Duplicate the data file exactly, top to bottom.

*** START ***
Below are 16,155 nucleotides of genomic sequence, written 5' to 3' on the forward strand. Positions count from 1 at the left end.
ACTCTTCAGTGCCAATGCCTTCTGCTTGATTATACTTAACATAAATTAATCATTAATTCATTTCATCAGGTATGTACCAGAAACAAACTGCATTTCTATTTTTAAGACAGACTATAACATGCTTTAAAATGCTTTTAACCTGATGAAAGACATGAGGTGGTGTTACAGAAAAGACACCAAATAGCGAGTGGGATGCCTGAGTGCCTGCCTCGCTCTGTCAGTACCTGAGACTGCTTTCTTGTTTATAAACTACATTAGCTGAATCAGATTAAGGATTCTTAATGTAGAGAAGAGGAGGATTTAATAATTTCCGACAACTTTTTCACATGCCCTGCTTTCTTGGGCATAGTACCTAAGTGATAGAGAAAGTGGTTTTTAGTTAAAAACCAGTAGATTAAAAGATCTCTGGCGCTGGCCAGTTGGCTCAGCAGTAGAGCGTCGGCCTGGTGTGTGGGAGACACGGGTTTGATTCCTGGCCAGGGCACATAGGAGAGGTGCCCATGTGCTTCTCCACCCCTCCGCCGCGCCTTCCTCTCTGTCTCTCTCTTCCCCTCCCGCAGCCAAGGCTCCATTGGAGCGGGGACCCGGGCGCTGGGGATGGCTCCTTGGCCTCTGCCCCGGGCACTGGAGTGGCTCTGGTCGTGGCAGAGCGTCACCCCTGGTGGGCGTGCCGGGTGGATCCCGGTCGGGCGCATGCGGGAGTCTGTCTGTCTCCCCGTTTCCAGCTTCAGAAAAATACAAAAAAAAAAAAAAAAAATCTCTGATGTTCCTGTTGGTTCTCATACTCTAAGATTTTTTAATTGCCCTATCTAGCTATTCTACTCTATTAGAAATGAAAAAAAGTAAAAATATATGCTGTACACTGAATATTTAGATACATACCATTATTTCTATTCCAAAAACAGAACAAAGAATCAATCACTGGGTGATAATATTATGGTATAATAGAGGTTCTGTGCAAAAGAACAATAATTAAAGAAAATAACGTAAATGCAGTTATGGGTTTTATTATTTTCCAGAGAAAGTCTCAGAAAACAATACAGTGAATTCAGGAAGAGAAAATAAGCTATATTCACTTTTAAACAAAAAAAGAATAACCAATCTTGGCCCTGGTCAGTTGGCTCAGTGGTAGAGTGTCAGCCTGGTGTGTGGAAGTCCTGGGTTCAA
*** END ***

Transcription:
Below are 16,155 nucleotides of genomic sequence, written 5' to 3' on the forward strand. Positions count from 1 at the left end.
ACTCTTCAGTGCCAATGCCTTCTGCTTGATTATACTTAACATAAATTAATCATTAATTCATTTCATCAGGTATGTACCAGAAACAAACTGCATTTCTATTTTTAAGACAGACTATAACATGCTTTAAAATGCTTTTAACCTGATGAAAGACATGAGGTGGTGTTACAGAAAAGACACCAAATAGCGAGTGGGATGCCTGAGTGCCTGCCTCGCTCTGTCAGTACCTGAGACTGCTTTCTTGTTTATAAACTACATTAGCTGAATCAGATTAAGGATTCTTAATGTAGAGAAGAGGAGGATTTAATAATTTCCGACAACTTTTTCACATGCCCTGCTTTCTTGGGCATAGTACCTAAGTGATAGAGAAAGTGGTTTTTAGTTAAAAACCAGTAGATTAAAAGATCTCTGGCGCTGGCCAGTTGGCTCAGCAGTAGAGCGTCGGCCTGGTGTGTGGGAGACACGGGTTTGATTCCTGGCCAGGGCACATAGGAGAGGTGCCCATGTGCTTCTCCACCCCTCCGCCGCGCCTTCCTCTCTGTCTCTCTCTTCCCCTCCCGCAGCCAAGGCTCCATTGGAGCGGGGACCCGGGCGCTGGGGATGGCTCCTTGGCCTCTGCCCCGGGCACTGGAGTGGCTCTGGTCGTGGCAGAGCGTCACCCCTGGTGGGCGTGCCGGGTGGATCCCGGTCGGGCGCATGCGGGAGTCTGTCTGTCTCCCCGTTTCCAGCTTCAGAAAAATACAAAAAAAAAAAAAAAAAATCTCTGATGTTCCTGTTGGTTCTCATACTCTAAGATTTTTTAATTGCCCTATCTAGCTATTCTACTCTATTAGAAATGAAAAAAAGTAAAAATATATGCTGTACACTGAATATTTAGATACATACCATTATTTCTATTCCAAAAACAGAACAAAGAATCAATCACTGGGTGATAATATTATGGTATAATAGAGGTTCTGTGCAAAAGAACAATAATTAAAGAAAATAACGTAAATGCAGTTATGGGTTTTATTATTTTCCAGAGAAAGTCTCAGAAAACAATACAGTGAATTCAGGAAGAGAAAATAAGCTATATTCACTTTTAAACAAAAAAAGAATAACCAATCTTGGCCCTGGTCAGTTGGCTCAGTGGTAGAGTGTCAGCCTGGTGTGTGGAAGTCCTGGGTTCAA